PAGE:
In case you are wondering what a chaenomeles tastes like, I can assure you that the taste and texture does not match the fragrance. They are astringent – will pucker your mouth – but apparently in colder climates, the first frosts reduce the astringency. This is a condition referred to as bletting (there is a piece of information which you may need one day for Trivial Pursuits or quiz nights) and bletting is a key to growing good Brussels sprouts, swedes and turnips. Personally I prefer to live in a climate where we can grow oranges and avocadoes even if that means we can not have bletted crops since we never get a run of heavy frosts, or much frost at all.
Some years the chaenomeles pass me by because the good fruiting bushes (and by no means all of them fruit as spectacularly as this one) are in an area of the garden which has been a bit of a wasteland. Probably every large garden, and quite a few smaller ones, have areas where you hurry past with eyes averted because you really don’t want to address the problems there and if you ignore them, perhaps other people won’t notice them either. There comes a day when you can no longer pretend that the area does not really matter. You have to get in there. In our case, it is an area where the ever growing trees and shrubs had turned a formerly sunny position into overgrown shade forever making incursions outwards. It certainly helps to have somebody at your behest with a chainsaw and mulcher but you can get a long way with strong loppers and a sharp pruning saw. These jobs always escalate beyond what was originally envisaged as you keep penetrating onwards and inwards. We have trimmed and removed a prodigious amount of material. We have allowed sunlight into areas which haven’t seen light for nigh on a decade. We have rediscovered plants which only Mark ever knew were there. We have dug out sizeable nikau palms. It is possible to have too many self-seeded nikaus and we have more than enough. In fact we have turned dense forest or jungle into woodland.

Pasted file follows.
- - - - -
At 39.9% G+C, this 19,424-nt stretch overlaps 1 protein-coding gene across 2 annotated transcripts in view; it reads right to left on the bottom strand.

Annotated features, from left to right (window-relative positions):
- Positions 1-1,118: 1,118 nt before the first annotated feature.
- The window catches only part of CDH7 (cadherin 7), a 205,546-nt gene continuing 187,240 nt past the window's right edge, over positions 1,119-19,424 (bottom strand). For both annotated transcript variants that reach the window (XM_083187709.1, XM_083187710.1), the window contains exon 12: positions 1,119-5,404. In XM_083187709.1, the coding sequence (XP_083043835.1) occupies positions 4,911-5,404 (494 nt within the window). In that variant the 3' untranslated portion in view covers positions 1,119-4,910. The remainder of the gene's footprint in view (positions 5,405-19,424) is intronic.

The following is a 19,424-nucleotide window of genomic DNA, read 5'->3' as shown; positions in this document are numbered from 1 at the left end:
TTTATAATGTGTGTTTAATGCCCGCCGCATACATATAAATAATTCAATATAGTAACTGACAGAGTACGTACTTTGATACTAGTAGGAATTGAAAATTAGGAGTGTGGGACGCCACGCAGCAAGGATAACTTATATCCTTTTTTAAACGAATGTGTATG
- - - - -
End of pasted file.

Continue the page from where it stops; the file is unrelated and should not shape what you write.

Woodland means keeping a lighter canopy of larger plants but sufficiently open to allow reasonable growing conditions below. I haven’t finished yet but I have reached the fun stage where finally I have had the chance to try the traditional method of establishing a drift of spring bulbs. That is broadcasting handfuls of bulbs and planting them more or less where they fall. It avoids the natural tendency to plant in rows or as edgings on the margins. In this case, I have been scattering English snowdrops and interplanting with Cyclamen repandum, the last of the dwarf species to flower in spring. I have removed all the herbaceous leafy plants and relocated them. In this one patch, I don’t mind if the ground is bare for periods of the year. All I want is the higher canopy and a natural build up of leaf litter with small bulbs popping up in season.
Attractive in season but prickly and nondescript at other times
As I moved futher outwards to the sunny area again, I reached the chaenomeles and that is a bit of a challenge. Not only is it battling quite creditably with the competing growth, it seems to be attaining mammoth proportions. A mere two metres high, but it arches and layers over an area more than four metres long. I didn’t mention it is somewhat spiny and prickly, did I? It is just as well it has pretty flowers and very decorative fruit or it might have gone the way of other prickly plants – into the waiting mulcher.